Big Tech’s rally will only grow as recession worries buy, investors say


(Bloomberg) — Big tech’s rally should continue this year as fears of a U.S. recession drive investors into stocks, stocks that offer profitable growth in the short term, according to the latest Markets Live Pulse survey.

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Of the 492 market participants surveyed, 41 percent said the biggest gains this year will come from buying quality stocks that focus on profitability and selling those that disappoint in those conditions. That includes accepting long positions at companies like Apple Inc. and Microsoft Corp.

Investors are entering the new month with little clarity on interest rates and the economy. That’s fueling the shares’ appeal with strong cash flow and promising earnings growth, though they come with hefty price tags. The tech-heavy Nasdaq 100 has more than halved its losses from the 2021 peak to the 2022 low, and is getting more momentum from the buzz around artificial intelligence.

“No one wants to be tied down,” said Gina Martin Adams, chief equity strategist at Bloomberg Intelligence. “We’re seeing extraordinary gains in US large-cap technology, which has long been a big driver of investment.”

In the MLIV Pulse survey, quality easily beats momentum, value and low risk/volatility/beta, a winning strategy for buying high-performing stocks for one reason while selling their opposites.

And some strategists are getting more aggressive — Citigroup Inc. Last week, technology overweighted and U.S. stocks moved to neutral, expecting a boost from AI and an end to rate hikes by the Federal Reserve.

The rush to technology makes the business more expensive. It is the most expensive among the S&P 500 sectors, with valuation multiples at their highest level since the first quarter of 2022, according to Bloomberg Intelligence.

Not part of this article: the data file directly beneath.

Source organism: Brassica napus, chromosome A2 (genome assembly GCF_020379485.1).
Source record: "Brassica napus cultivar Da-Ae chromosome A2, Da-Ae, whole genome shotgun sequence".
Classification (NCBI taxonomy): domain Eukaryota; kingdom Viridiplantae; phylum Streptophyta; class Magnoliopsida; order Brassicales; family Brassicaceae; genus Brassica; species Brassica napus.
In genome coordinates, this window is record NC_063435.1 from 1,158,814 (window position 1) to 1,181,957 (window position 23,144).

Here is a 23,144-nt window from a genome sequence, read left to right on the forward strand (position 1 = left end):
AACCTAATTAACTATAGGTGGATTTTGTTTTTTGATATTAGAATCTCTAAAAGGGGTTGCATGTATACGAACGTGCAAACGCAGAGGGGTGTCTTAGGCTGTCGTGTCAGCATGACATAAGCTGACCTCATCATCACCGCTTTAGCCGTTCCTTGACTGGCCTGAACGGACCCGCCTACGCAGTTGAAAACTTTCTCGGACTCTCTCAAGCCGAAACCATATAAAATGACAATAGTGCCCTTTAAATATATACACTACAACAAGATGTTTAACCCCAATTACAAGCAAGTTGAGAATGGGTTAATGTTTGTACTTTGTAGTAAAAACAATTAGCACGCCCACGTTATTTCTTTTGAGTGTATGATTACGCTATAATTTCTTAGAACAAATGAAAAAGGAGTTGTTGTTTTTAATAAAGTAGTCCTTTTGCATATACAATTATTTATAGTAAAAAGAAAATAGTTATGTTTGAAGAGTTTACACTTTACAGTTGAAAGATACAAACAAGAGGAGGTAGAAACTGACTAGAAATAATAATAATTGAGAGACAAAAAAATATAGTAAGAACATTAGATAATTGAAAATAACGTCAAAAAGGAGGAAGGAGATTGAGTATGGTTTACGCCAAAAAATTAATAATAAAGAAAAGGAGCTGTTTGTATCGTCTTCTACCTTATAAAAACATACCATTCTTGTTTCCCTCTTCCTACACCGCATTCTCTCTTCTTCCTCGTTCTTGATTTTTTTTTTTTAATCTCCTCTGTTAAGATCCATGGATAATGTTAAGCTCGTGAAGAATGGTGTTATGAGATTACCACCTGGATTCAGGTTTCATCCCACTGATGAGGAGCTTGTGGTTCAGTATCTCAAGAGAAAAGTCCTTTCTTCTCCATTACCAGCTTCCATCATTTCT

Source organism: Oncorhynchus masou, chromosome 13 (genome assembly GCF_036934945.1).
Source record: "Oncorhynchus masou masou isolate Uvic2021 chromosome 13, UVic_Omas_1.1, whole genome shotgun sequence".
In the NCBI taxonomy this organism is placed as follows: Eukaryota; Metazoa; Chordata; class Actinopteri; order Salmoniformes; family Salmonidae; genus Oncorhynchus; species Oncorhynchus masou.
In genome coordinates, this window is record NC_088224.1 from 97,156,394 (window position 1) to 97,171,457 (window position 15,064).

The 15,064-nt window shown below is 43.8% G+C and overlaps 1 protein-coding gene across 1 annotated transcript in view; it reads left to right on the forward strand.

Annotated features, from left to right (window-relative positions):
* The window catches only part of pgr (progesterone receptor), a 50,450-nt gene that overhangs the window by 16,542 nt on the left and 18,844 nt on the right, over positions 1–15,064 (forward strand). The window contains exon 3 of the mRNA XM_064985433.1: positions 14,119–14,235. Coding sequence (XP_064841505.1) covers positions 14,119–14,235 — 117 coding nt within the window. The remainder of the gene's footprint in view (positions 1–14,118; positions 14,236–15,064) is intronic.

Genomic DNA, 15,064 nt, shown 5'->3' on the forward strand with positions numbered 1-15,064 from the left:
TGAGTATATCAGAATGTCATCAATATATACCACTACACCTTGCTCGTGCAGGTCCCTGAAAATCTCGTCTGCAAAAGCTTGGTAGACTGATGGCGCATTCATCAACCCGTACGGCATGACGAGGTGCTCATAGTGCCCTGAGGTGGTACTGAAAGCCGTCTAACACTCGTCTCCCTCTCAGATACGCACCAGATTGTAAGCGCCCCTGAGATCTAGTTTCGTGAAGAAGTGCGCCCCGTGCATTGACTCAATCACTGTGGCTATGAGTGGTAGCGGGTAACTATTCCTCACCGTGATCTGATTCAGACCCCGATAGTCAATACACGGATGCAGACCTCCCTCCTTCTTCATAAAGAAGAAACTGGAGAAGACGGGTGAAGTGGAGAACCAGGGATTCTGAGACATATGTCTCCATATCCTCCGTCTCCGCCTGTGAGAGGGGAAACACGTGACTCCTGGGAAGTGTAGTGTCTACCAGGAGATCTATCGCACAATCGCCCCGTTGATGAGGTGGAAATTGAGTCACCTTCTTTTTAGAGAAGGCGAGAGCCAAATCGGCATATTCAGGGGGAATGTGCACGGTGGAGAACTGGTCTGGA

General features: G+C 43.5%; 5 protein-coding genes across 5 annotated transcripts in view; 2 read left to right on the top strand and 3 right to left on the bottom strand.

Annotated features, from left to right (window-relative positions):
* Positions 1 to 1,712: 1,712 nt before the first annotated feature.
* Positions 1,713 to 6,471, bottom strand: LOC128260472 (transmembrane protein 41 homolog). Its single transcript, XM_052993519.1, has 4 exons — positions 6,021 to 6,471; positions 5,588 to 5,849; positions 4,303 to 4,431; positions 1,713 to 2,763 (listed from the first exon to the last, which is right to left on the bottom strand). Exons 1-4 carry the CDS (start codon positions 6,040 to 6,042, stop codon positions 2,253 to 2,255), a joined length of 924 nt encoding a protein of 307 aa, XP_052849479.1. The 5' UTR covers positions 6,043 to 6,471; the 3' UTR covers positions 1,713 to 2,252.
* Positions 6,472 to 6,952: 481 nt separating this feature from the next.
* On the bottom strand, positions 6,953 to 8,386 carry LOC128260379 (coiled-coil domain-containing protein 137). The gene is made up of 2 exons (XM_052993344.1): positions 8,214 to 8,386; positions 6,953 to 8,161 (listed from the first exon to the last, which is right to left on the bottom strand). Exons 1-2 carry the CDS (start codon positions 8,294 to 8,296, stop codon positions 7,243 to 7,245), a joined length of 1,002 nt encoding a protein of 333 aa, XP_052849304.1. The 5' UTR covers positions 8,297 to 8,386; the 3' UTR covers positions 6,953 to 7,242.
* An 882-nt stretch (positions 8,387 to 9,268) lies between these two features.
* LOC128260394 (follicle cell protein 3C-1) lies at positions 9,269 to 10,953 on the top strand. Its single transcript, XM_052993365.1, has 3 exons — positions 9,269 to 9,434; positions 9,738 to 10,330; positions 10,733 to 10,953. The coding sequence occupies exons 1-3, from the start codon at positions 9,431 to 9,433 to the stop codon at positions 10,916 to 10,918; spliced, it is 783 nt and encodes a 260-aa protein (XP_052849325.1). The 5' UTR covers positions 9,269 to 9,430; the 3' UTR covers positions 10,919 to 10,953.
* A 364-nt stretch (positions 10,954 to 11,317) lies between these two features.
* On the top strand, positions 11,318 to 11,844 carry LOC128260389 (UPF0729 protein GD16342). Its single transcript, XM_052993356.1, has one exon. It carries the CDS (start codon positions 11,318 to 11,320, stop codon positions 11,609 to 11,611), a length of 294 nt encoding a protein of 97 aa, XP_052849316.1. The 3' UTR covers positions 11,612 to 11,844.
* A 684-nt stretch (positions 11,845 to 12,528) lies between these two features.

While survey respondents believe technology can deliver better results, “it’s not like a free lunch,” said Christopher Kane, BI US Quantitative Equity Strategist. “A lot of times, that’s already paid for.”

Still, strong company sentiment is supporting the optimism so far. Nvidia Corp. set a record after its outlook for AI processors defied expectations. And mutual funds are mostly standing on the side of the rally, which suggests the possibility of further buying.

In the broader market, with the S&P 500 stuck in one of its tightest trading bands in years, most survey respondents expect modest moves or no gains.

“We expect the decline to start in the second half,” said Julian Emanuel, chief equity and quantitative strategist at Evercore ISI. “And for the equity market, that means going lower first, and then maybe coming back up.”

A recession is the biggest risk to stocks next year, according to 42% of respondents, followed by interest rates at 23%.

While inflation has slowed, it is still high and credit conditions are tight. However, the labor market is relatively strong and consumers continue to spend.

“This is not a normal environment,” said BI’s Adams. “A downturn forecast is a truly exceptional situation that slows down investors’ thought processes and limits visibility.”

Retail investors were more likely than Wall Street to choose equities as a better place to invest next year. Both groups were split down the middle on whether Treasury yields were higher or lower one month later, highlighting the lack of transparency.

“The market tends to move in the direction of the biggest pain,” Adams said. “So if everyone stays neutral and the market crashes or crashes, investors will chase the direction of the market, which will make the move worse.”

MLIV Pulse is a weekly survey of Bloomberg news readers on the terminal and online, conducted by the Bloomberg Markets Live team, which runs the 24/7 MLIV blog on the terminal.

This week, the study focuses on commuting from home to work and back to the office. Can you change jobs if your employer requires more time in the office? Click here to share your view.

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